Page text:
Even before participating in our town’s first annual Bare as You Dare naked bike ride through town yesterday I questioned whether to write about it here on my blog. I often ponder what to write about through the week but this was a little bit different. Ultimately it came down to a fear of stigma – fear of what people would think about me knowing I partook in this bike ride, fear of disapproval, fear of misperceptions and judgements – and since that’s not a skillful reason whatsoever to avoid doing something here we go!
The first naked bike ride, I read today in our local news, took place in Spain in 2004. Since then they have spread to cities all over the world. One of the biggest is the World Naked Bike Ride every year in Portland, OR, which drew around 9,000 people this year. Many of them started as a protest to big oil and promote bike riding. And of course different people participate for different reasons. Some people go to support and embrace differing body images, some go as a symbol to vehicular drivers that bike riding makes one vulnerable and to draw attention to sharing the road. Some people go to promote that nude isn’t lewd and some go to be free and exercise their right to free speech. And some, like me, go because it sounds fun!
Contrary to popular belief nudity in public is not illegal, at least not in Missoula, MT (and I’ve also read this about Portland, OR). It’s only illegal if one is exhibiting lewd or inappropriate behavior while naked. The event organizer of our local naked bike ride obtained all the necessary permits, spoke with local officials and the police department, and had the mayor’s rubber stamp of approval, who was quoted in the paper as saying that while he was neither for or against it the bike ride was covered under freedom of speech and was not illegal.
In addition to being motivated to joining the ride because it sounded fun I also went because it was a practice of stretching my comfort zone. And from experience I know that when I practice to extend my comfort zone and step into those feelings of strangeness I always grow a little bit and transform for the better, always. And looking deeper I also joined the ride to help me embrace my body. As I’m getting older and thicker around the hips sometimes it can be difficult to appreciate my body just as it is. At 150 pounds I’m definitely the heaviest I’ve ever been. But yesterday none of that mattered. And the more I can practice to get in touch with the beauty of authentic self the more I can share that with others. Of course I vacillated between moments of discomfort and feelings of awkwardness, as I’m sure many of us participating did, but they were quickly fleeting and replaced by a greater sense of camaraderie, connection, and joyfulness.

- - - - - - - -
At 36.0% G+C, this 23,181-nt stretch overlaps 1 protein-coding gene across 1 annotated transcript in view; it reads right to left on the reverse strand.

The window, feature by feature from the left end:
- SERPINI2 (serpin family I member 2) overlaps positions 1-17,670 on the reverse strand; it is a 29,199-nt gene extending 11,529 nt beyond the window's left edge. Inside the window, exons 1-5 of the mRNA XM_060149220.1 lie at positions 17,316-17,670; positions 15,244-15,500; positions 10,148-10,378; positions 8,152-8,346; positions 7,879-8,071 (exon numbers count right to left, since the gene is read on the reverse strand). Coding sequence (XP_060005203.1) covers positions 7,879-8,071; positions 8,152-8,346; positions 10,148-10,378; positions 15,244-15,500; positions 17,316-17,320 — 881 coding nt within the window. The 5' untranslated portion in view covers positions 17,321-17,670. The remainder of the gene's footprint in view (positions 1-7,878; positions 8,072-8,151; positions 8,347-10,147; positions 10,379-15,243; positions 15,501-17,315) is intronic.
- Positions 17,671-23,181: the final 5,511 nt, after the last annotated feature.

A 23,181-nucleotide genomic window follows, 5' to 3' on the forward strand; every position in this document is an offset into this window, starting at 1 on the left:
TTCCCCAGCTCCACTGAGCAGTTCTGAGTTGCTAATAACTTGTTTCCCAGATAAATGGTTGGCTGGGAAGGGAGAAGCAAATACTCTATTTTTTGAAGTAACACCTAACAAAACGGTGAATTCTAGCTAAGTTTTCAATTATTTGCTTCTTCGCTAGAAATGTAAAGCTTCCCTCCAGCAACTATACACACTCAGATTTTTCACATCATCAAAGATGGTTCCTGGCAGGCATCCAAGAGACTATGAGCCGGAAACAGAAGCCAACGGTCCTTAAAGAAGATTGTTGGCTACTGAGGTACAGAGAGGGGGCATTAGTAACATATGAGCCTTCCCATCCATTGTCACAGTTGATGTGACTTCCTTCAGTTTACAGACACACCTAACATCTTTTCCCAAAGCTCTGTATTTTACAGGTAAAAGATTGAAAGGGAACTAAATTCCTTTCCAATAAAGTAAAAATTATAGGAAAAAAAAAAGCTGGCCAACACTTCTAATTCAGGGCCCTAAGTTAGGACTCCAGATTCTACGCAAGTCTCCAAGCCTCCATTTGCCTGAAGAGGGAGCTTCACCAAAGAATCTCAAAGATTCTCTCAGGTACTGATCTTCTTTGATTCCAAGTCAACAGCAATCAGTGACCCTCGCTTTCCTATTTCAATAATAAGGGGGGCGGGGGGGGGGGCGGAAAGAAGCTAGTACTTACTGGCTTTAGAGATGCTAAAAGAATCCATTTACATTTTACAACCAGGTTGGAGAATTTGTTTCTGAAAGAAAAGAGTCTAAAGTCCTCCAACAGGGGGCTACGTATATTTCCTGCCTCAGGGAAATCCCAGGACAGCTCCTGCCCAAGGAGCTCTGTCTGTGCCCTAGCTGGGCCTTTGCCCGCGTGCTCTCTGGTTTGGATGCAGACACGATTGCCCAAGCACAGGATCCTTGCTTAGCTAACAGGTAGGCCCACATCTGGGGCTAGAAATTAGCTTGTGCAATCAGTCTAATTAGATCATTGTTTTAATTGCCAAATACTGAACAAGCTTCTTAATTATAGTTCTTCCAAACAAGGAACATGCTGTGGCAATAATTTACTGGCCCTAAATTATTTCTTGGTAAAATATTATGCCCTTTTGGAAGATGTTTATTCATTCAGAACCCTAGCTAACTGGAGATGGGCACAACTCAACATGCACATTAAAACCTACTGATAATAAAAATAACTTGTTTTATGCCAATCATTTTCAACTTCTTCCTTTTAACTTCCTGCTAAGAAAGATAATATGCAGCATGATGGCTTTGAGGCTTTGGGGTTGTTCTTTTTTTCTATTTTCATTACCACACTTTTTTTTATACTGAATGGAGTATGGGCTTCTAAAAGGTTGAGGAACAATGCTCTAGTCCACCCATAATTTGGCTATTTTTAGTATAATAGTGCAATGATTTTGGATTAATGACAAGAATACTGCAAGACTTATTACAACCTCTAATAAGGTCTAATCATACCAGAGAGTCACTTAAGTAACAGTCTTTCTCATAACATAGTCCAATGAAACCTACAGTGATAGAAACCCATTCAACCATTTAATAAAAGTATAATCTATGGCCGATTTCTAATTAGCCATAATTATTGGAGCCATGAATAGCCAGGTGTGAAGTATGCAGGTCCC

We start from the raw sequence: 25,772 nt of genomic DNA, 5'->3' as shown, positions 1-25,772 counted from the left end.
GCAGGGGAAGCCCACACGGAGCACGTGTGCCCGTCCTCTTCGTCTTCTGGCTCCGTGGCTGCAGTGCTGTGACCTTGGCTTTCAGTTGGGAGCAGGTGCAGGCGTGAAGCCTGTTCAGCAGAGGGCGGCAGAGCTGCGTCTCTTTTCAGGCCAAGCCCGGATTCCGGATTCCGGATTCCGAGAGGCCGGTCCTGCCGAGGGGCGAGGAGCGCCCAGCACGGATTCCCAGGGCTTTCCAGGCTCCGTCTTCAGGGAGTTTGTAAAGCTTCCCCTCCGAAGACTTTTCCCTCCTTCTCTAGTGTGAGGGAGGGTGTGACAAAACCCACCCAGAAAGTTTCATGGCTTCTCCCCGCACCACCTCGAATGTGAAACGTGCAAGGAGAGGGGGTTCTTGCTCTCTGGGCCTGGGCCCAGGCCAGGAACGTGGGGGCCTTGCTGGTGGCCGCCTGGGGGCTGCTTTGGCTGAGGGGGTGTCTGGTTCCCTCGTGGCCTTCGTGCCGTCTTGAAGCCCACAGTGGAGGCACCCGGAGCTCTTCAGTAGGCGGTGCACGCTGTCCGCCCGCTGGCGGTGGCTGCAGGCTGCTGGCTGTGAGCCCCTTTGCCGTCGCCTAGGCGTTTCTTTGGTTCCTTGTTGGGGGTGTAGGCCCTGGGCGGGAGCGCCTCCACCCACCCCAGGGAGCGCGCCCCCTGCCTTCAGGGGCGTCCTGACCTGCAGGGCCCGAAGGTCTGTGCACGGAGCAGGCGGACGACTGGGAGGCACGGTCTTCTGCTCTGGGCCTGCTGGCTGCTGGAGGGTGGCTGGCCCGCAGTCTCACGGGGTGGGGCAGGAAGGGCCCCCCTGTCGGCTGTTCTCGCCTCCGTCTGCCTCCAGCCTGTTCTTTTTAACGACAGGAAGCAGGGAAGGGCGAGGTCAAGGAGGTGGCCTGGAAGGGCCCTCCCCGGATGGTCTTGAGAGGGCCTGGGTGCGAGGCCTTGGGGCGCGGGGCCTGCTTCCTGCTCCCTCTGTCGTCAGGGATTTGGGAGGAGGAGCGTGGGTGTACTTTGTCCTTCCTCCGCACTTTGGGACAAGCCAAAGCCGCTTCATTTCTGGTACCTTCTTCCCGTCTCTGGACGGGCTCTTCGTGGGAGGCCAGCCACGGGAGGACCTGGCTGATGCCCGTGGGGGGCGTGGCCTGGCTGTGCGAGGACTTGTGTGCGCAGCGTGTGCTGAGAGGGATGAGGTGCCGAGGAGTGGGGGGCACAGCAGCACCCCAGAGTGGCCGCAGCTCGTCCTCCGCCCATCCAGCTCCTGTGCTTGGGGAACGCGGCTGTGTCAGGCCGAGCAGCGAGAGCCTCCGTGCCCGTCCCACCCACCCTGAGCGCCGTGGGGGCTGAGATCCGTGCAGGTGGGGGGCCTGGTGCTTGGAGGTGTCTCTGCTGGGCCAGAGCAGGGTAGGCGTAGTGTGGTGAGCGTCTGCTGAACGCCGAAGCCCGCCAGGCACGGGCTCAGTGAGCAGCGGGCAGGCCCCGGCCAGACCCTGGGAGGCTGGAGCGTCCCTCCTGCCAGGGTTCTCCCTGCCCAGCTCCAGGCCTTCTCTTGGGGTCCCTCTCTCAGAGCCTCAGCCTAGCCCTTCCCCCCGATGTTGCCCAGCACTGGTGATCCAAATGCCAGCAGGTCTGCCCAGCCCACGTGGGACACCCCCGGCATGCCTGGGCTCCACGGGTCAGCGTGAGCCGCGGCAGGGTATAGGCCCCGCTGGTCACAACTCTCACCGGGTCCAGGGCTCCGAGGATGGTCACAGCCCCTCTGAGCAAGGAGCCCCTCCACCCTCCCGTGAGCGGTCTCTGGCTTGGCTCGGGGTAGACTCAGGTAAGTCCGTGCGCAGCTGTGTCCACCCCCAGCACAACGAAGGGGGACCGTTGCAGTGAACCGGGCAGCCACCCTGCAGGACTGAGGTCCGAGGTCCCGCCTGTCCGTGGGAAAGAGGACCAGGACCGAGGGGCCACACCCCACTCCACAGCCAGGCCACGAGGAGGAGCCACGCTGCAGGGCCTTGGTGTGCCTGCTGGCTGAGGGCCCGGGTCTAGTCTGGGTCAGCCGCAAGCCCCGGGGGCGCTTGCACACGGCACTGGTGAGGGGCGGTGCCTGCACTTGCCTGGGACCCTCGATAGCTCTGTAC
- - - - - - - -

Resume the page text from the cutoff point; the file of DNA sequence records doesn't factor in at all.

Since the first mention of there being a naked bike ride in Missoula there has been a lot of controversy. Along with a city council meeting being packed with outraged citizens commenting on how this event would scar their children for life the event organizer received death threats, was fired from her job, and was vacated from her home. And while there was talk of there being protesters along the route there were none to be seen. Instead the streets were lined with supporters, cheers, folks holding signs of encouragement, shared smiles, horn honking, and friendly waves as we rode by. And I saw video footage of the event organizer after the ride yesterday saying that to see all of the laughter, smiles, and support that is was all totally worth it. The headlines on two local news outlets that I viewed this morning said: “Bare as You Dare nude bike ride goes smoothly; no citations or protests” and “Naked bike ride in Missoula draws crowd, no protesters.”
Our local Missoulian newspaper estimated that 350 people took part in the ride yesterday. And I would say that even more folks lined the streets and bike trail that we rode on to support and cheer us on. It was simply a great community event that was full of joy, celebration, good energy, light heartedness, and togetherness. There were people of all ages participating and cheering and I heard one older man say with a smile as we rode by, “Hey, we used to do that when we were your age too!”
Many people in the ride were at least partially covered. And while I’m sure there were some folks who hadn’t heard of the ride who happened to be in the downtown area during the short time frame our naked community was strolling by and were offended or otherwise dismayed at such a sight it certainly wasn’t the intention to visually accost anyone. What life comes down to in many or most, if not all, situations is a matter of intention. Our intention and motivation are what largely dictates how what we do is received and what energy is exchanged. Of course this isn’t the case 100% of the time or with 100% of the people but it does make a huge difference for ourselves at the very least. From my perspective the intention of the ride yesterday was about community and celebration and that alone made it a worth while experience and a radiant success!